“You look at it statistically, you look at the numbers – that’s what you do at the end of the year – you’ve got to say we were a good defense. We were a really good defense,” Harbaugh said.

“But, our defensive coaches and our defensive players are going to tell you that that’s not good enough. They want to be a top defense – one, maybe two, maybe three when it’s all said and done. That is the standard for the Ravens defense, and that’s what we’re going to chase.”

But one area where Baltimore’s defense struggled was in the final quarter and minutes of games. It too frequently allowed long scoring drives at the most inopportune times.

The Ravens couldn’t get off the field against Green Bay, versus the Steelers at home, Cleveland on the road, in Chicago in overtime, against the Vikings in a back-and-forth game at home, then late against the Bengals after rallying to tie the game at 17.

“We need to be better in the fourth quarter, and we need to be better at protecting leads at the end of the game,” Harbaugh said.

Although the Ravens’ postseason is starting earlier than usual, Harbaugh is approaching it with “an enthusiasm unknown to mankind,” citing his family motto.

“We will work like crazy to improve and become better. But, this is going to be sticking in our craw for quite a long time – I can tell you that,” Harbaugh said.

The Ravens will have several months to think about their issues before getting back on the field.

“I’m sorry that we didn’t live up to that standard this year, but we will be back,” Harbaugh said to end his press conference.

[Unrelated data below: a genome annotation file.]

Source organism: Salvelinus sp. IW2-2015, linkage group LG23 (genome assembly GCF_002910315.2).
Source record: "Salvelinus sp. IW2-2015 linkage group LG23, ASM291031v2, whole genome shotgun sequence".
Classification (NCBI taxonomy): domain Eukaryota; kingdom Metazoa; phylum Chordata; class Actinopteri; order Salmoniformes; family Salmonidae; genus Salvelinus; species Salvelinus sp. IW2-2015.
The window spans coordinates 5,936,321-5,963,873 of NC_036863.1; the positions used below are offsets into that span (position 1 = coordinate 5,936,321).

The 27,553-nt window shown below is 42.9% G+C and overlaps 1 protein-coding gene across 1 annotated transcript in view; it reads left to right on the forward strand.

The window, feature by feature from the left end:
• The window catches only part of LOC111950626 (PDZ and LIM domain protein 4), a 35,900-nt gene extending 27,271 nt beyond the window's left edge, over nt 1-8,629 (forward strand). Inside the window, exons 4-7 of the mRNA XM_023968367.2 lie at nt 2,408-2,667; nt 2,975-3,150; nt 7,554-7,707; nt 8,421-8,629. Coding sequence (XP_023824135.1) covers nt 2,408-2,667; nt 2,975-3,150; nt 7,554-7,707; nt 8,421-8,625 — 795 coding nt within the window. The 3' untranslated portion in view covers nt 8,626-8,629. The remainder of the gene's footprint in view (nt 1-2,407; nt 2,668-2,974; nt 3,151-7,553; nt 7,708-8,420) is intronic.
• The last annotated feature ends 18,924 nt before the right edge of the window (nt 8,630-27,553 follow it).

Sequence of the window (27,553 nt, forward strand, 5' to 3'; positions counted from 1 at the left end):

One of my favorite fan posters at BaltimoreRavens.com is a guy name Mystigo Dragon. Here's his take on what Harbaugh DIDN'T SAY between the lines—

"Harbs protects his coaching staff. Everything mentioned in this article focuses on what players were not able to do. But the Ravens' scheme is predictable. They have speed at receiver, the best blocking FB in the league, and a strong-armed QB. Any coordinator worth their salt would have the Ravens offense performing better. Yes, the O-line is terrible, but short passes, screens, max protection are things other teams with weak offensive lines use. The Ravens very seldom in 16 weeks made protection adjustments or strategy. In an era of Cap you need to maximize team performance through coaching since you can't stack every position. That's the biggest issue."

"He forgot to mention Flacco needs to start making better decisions with the ball. It's always everybody else's fault— Tannehill was sacked 58 times and has far less talent at RB and WR than Flacco and he had a better year than Flacco. I could care less about sacks, Aaron Rodgers was the most-sacked QB a couple of years ago and won the SB. You can't turn the ball over and expect to win, it's that simple. The Bengals game was tied up in the 3rd quarters and those INT's turned that whole game upside down in a matter of minutes. Flacco's turning the ball over should've been the first thing out his mouth…"

"Joe lived by and loved the deep pass at 1 AA Delaware, and Vertical Cam was happy to oblige that tendency… Harbs and OC Caldwell seem to be enamored with the vertical game too, because nobody was telling Joe to use the area between the hash marks, too! "

"Now, when we needed Joe to be a more mature and savvy ball handler, using the whole field rather than the sidelines, he's reverted back to old habits…"

"There's evidently nobody with juice willing to tell him to grow up!"

Mystigo Dragon makes a point, albeit a bit on the over-reactive side of things. After all, if by sheer luck the Ravens had just won one of those close or overtime losses in 2013, we'd be having a different conversation right now. We would still have an offensive unit that is hobbled….but at 9-7 and in the playoffs.

 

Thomas Jackson

About Thomas Jackson

Jax Sports Media has been reporting on NFL teams in the mid-Atlantic region since 2006. Thomas Jackson is its senior writer. Tom started covering the Philadelphia Eagles for the MVN Network in 2007. In 2009 he joined the Bloguin Network. He now also covers the Baltimore Ravens.

Quantcast